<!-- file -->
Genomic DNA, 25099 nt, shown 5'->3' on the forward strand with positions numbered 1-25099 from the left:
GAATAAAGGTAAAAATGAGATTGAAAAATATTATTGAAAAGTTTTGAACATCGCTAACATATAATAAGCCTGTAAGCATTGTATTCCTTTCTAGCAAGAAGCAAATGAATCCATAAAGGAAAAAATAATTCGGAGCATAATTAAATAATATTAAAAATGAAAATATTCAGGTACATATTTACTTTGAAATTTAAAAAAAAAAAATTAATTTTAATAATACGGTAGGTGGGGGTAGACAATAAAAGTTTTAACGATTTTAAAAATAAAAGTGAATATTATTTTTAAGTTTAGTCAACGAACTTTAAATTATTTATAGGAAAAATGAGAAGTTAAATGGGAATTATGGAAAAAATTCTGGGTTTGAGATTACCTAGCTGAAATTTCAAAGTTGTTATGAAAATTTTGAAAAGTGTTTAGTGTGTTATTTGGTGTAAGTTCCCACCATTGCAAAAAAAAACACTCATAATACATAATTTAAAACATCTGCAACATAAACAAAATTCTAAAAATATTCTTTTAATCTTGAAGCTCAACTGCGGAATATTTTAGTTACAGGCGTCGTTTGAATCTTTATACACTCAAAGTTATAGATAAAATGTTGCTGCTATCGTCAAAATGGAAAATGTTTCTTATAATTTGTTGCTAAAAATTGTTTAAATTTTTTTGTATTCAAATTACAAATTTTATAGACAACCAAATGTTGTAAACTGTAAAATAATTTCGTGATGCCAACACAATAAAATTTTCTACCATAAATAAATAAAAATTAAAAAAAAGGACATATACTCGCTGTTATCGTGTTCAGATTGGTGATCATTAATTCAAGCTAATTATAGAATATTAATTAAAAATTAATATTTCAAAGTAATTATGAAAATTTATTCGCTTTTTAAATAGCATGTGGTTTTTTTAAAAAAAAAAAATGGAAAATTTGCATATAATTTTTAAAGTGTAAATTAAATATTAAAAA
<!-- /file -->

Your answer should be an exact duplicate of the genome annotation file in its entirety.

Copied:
Genomic DNA, 25099 nt, shown 5'->3' on the forward strand with positions numbered 1-25099 from the left:
GAATAAAGGTAAAAATGAGATTGAAAAATATTATTGAAAAGTTTTGAACATCGCTAACATATAATAAGCCTGTAAGCATTGTATTCCTTTCTAGCAAGAAGCAAATGAATCCATAAAGGAAAAAATAATTCGGAGCATAATTAAATAATATTAAAAATGAAAATATTCAGGTACATATTTACTTTGAAATTTAAAAAAAAAAAATTAATTTTAATAATACGGTAGGTGGGGGTAGACAATAAAAGTTTTAACGATTTTAAAAATAAAAGTGAATATTATTTTTAAGTTTAGTCAACGAACTTTAAATTATTTATAGGAAAAATGAGAAGTTAAATGGGAATTATGGAAAAAATTCTGGGTTTGAGATTACCTAGCTGAAATTTCAAAGTTGTTATGAAAATTTTGAAAAGTGTTTAGTGTGTTATTTGGTGTAAGTTCCCACCATTGCAAAAAAAAACACTCATAATACATAATTTAAAACATCTGCAACATAAACAAAATTCTAAAAATATTCTTTTAATCTTGAAGCTCAACTGCGGAATATTTTAGTTACAGGCGTCGTTTGAATCTTTATACACTCAAAGTTATAGATAAAATGTTGCTGCTATCGTCAAAATGGAAAATGTTTCTTATAATTTGTTGCTAAAAATTGTTTAAATTTTTTTGTATTCAAATTACAAATTTTATAGACAACCAAATGTTGTAAACTGTAAAATAATTTCGTGATGCCAACACAATAAAATTTTCTACCATAAATAAATAAAAATTAAAAAAAAGGACATATACTCGCTGTTATCGTGTTCAGATTGGTGATCATTAATTCAAGCTAATTATAGAATATTAATTAAAAATTAATATTTCAAAGTAATTATGAAAATTTATTCGCTTTTTAAATAGCATGTGGTTTTTTTAAAAAAAAAAAATGGAAAATTTGCATATAATTTTTAAAGTGTAAATTAAATATTAAAAA